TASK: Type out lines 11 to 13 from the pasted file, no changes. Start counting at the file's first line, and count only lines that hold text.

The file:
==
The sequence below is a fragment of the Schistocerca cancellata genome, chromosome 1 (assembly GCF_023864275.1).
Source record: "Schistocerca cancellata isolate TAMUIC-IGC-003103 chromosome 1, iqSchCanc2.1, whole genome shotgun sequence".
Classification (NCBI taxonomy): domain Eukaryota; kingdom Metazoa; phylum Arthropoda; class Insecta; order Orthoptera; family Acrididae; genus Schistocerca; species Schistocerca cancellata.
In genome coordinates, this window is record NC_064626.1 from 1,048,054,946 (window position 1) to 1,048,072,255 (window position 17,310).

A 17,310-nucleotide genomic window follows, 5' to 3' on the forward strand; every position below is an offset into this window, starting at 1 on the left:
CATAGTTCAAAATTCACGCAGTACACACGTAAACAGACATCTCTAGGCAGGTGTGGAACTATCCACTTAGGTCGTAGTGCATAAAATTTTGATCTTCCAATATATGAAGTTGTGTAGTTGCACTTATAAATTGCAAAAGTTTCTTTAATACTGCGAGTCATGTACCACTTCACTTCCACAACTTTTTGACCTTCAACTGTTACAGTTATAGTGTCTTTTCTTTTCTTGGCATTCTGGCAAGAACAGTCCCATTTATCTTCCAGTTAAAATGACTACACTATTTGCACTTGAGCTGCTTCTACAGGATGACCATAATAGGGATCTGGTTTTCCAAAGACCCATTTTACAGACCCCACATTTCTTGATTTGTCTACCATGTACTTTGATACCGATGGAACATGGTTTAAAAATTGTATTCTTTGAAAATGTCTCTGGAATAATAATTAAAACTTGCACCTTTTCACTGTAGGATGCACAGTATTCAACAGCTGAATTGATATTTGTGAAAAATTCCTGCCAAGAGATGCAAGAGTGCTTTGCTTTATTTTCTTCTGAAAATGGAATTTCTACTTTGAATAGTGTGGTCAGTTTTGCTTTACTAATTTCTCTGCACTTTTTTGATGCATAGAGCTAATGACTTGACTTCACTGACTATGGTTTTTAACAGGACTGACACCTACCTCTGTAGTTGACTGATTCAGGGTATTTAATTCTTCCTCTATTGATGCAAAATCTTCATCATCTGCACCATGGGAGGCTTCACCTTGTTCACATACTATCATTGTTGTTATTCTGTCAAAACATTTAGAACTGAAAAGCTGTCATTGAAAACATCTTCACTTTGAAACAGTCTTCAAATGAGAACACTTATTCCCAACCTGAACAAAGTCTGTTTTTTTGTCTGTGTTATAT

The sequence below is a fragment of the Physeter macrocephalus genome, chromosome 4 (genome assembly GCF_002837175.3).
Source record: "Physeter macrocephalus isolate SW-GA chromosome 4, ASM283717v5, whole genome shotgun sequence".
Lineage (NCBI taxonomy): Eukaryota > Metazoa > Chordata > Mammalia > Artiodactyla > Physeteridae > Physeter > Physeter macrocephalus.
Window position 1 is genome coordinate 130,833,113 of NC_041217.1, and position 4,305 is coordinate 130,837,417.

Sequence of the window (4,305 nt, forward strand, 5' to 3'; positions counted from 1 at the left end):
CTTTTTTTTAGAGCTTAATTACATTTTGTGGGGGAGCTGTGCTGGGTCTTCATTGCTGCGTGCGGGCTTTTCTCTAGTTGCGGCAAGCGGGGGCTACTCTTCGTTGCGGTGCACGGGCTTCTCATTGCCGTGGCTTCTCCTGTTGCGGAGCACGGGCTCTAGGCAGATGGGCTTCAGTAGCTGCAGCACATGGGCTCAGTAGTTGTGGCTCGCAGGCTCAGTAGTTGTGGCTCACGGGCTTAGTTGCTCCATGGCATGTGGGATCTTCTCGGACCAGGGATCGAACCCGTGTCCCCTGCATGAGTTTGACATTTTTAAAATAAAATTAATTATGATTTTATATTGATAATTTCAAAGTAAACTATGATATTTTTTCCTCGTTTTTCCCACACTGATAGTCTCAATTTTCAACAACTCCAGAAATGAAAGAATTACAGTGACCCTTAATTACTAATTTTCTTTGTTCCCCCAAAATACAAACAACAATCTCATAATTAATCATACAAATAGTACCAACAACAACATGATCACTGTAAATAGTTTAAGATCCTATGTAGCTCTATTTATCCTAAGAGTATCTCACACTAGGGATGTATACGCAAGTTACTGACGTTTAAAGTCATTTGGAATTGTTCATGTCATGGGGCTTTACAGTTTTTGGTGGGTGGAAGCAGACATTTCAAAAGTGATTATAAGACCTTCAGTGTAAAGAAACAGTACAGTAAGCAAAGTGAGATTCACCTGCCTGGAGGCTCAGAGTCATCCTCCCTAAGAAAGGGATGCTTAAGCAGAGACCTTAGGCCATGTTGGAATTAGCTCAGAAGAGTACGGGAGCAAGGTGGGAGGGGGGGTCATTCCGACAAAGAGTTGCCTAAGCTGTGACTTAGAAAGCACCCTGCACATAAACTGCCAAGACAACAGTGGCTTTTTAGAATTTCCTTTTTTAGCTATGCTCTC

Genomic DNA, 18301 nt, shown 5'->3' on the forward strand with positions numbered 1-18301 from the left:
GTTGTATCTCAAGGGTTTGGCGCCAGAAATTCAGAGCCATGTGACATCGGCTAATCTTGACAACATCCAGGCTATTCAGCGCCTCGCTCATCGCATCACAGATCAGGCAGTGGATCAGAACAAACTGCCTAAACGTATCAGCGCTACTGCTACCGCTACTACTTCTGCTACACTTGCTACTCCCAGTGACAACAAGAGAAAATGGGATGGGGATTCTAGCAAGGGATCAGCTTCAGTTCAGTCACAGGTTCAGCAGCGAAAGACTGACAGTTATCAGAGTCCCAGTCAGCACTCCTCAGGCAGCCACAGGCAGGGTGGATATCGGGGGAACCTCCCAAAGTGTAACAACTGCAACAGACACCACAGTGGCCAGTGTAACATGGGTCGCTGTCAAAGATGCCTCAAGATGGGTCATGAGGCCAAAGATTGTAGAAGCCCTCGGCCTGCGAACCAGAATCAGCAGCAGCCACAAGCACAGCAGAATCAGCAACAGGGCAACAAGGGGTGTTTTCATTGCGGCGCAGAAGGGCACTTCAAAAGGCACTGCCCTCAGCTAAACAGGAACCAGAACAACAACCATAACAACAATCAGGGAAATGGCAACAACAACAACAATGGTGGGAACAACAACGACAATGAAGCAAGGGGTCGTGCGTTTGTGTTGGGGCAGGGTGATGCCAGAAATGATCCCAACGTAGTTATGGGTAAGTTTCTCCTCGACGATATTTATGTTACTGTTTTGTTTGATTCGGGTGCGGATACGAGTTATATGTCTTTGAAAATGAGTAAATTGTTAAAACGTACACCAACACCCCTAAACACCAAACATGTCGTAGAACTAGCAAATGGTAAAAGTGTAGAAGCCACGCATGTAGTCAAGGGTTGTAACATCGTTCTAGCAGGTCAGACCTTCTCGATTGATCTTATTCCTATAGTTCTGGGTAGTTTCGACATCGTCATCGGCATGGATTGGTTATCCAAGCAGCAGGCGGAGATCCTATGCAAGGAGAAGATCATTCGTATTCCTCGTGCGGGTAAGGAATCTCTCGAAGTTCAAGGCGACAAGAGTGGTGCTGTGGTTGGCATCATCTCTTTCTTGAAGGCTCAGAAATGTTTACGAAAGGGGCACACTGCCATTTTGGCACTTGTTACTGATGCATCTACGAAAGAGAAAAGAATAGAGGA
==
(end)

Sequence of the window (4,305 nt, forward strand, 5' to 3'; positions counted from 1 at the left end):
CTTTTTTTTAGAGCTTAATTACATTTTGTGGGGGAGCTGTGCTGGGTCTTCATTGCTGCGTGCGGGCTTTTCTCTAGTTGCGGCAAGCGGGGGCTACTCTTCGTTGCGGTGCACGGGCTTCTCATTGCCGTGGCTTCTCCTGTTGCGGAGCACGGGCTCTAGGCAGATGGGCTTCAGTAGCTGCAGCACATGGGCTCAGTAGTTGTGGCTCGCAGGCTCAGTAGTTGTGGCTCACGGGCTTAGTTGCTCCATGGCATGTGGGATCTTCTCGGACCAGGGATCGAACCCGTGTCCCCTGCATGAGTTTGACATTTTTAAAATAAAATTAATTATGATTTTATATTGATAATTTCAAAGTAAACTATGATATTTTTTCCTCGTTTTTCCCACACTGATAGTCTCAATTTTCAACAACTCCAGAAATGAAAGAATTACAGTGACCCTTAATTACTAATTTTCTTTGTTCCCCCAAAATACAAACAACAATCTCATAATTAATCATACAAATAGTACCAACAACAACATGATCACTGTAAATAGTTTAAGATCCTATGTAGCTCTATTTATCCTAAGAGTATCTCACACTAGGGATGTATACGCAAGTTACTGACGTTTAAAGTCATTTGGAATTGTTCATGTCATGGGGCTTTACAGTTTTTGGTGGGTGGAAGCAGACATTTCAAAAGTGATTATAAGACCTTCAGTGTAAAGAAACAGTACAGTAAGCAAAGTGAGATTCACCTGCCTGGAGGCTCAGAGTCATCCTCCCTAAGAAAGGGATGCTTAAGCAGAGACCTTAGGCCATGTTGGAATTAGCTCAGAAGAGTACGGGAGCAAGGTGGGAGGGGGGGTCATTCCGACAAAGAGTTGCCTAAGCTGTGACTTAGAAAGCACCCTGCACATAAACTGCCAAGACAACAGTGGCTTTTTAGAATTTCCTTTTTTAGCTATGCTCTC

Genomic DNA, 18301 nt, shown 5'->3' on the forward strand with positions numbered 1-18301 from the left: